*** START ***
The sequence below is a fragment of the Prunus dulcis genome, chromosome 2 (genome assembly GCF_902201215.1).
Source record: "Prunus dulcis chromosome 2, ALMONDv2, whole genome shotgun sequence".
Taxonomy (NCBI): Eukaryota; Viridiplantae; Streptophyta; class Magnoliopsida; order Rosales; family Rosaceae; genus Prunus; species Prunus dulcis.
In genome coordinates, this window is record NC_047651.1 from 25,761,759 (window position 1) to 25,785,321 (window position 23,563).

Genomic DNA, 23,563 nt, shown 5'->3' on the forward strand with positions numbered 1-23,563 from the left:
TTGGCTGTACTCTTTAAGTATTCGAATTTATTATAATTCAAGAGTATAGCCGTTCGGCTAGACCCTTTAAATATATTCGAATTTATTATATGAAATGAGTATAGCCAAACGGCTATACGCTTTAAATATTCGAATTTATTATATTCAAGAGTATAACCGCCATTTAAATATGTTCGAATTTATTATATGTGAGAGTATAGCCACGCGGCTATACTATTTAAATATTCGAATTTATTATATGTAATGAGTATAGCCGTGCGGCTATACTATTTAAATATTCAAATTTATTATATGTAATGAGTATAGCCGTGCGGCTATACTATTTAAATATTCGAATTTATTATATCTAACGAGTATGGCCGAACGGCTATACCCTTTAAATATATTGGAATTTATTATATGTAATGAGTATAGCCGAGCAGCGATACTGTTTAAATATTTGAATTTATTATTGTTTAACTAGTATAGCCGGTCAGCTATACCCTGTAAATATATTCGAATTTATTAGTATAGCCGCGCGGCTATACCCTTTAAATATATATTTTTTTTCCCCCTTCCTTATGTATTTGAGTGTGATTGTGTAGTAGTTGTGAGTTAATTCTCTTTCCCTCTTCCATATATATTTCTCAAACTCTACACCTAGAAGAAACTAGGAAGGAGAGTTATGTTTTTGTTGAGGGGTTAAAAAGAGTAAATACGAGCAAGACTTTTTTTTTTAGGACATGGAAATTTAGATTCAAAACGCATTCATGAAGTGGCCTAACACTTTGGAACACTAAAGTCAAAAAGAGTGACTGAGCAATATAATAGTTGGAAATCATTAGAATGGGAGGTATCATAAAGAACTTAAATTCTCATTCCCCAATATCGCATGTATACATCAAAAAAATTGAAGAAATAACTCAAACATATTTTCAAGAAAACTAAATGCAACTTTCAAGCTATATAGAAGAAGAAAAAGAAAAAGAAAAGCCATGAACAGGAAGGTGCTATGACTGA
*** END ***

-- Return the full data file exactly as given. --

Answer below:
The sequence below is a fragment of the Prunus dulcis genome, chromosome 2 (genome assembly GCF_902201215.1).
Source record: "Prunus dulcis chromosome 2, ALMONDv2, whole genome shotgun sequence".
Taxonomy (NCBI): Eukaryota; Viridiplantae; Streptophyta; class Magnoliopsida; order Rosales; family Rosaceae; genus Prunus; species Prunus dulcis.
In genome coordinates, this window is record NC_047651.1 from 25,761,759 (window position 1) to 25,785,321 (window position 23,563).

Genomic DNA, 23,563 nt, shown 5'->3' on the forward strand with positions numbered 1-23,563 from the left:
TTGGCTGTACTCTTTAAGTATTCGAATTTATTATAATTCAAGAGTATAGCCGTTCGGCTAGACCCTTTAAATATATTCGAATTTATTATATGAAATGAGTATAGCCAAACGGCTATACGCTTTAAATATTCGAATTTATTATATTCAAGAGTATAACCGCCATTTAAATATGTTCGAATTTATTATATGTGAGAGTATAGCCACGCGGCTATACTATTTAAATATTCGAATTTATTATATGTAATGAGTATAGCCGTGCGGCTATACTATTTAAATATTCAAATTTATTATATGTAATGAGTATAGCCGTGCGGCTATACTATTTAAATATTCGAATTTATTATATCTAACGAGTATGGCCGAACGGCTATACCCTTTAAATATATTGGAATTTATTATATGTAATGAGTATAGCCGAGCAGCGATACTGTTTAAATATTTGAATTTATTATTGTTTAACTAGTATAGCCGGTCAGCTATACCCTGTAAATATATTCGAATTTATTAGTATAGCCGCGCGGCTATACCCTTTAAATATATATTTTTTTTCCCCCTTCCTTATGTATTTGAGTGTGATTGTGTAGTAGTTGTGAGTTAATTCTCTTTCCCTCTTCCATATATATTTCTCAAACTCTACACCTAGAAGAAACTAGGAAGGAGAGTTATGTTTTTGTTGAGGGGTTAAAAAGAGTAAATACGAGCAAGACTTTTTTTTTTAGGACATGGAAATTTAGATTCAAAACGCATTCATGAAGTGGCCTAACACTTTGGAACACTAAAGTCAAAAAGAGTGACTGAGCAATATAATAGTTGGAAATCATTAGAATGGGAGGTATCATAAAGAACTTAAATTCTCATTCCCCAATATCGCATGTATACATCAAAAAAATTGAAGAAATAACTCAAACATATTTTCAAGAAAACTAAATGCAACTTTCAAGCTATATAGAAGAAGAAAAAGAAAAAGAAAAGCCATGAACAGGAAGGTGCTATGACTGA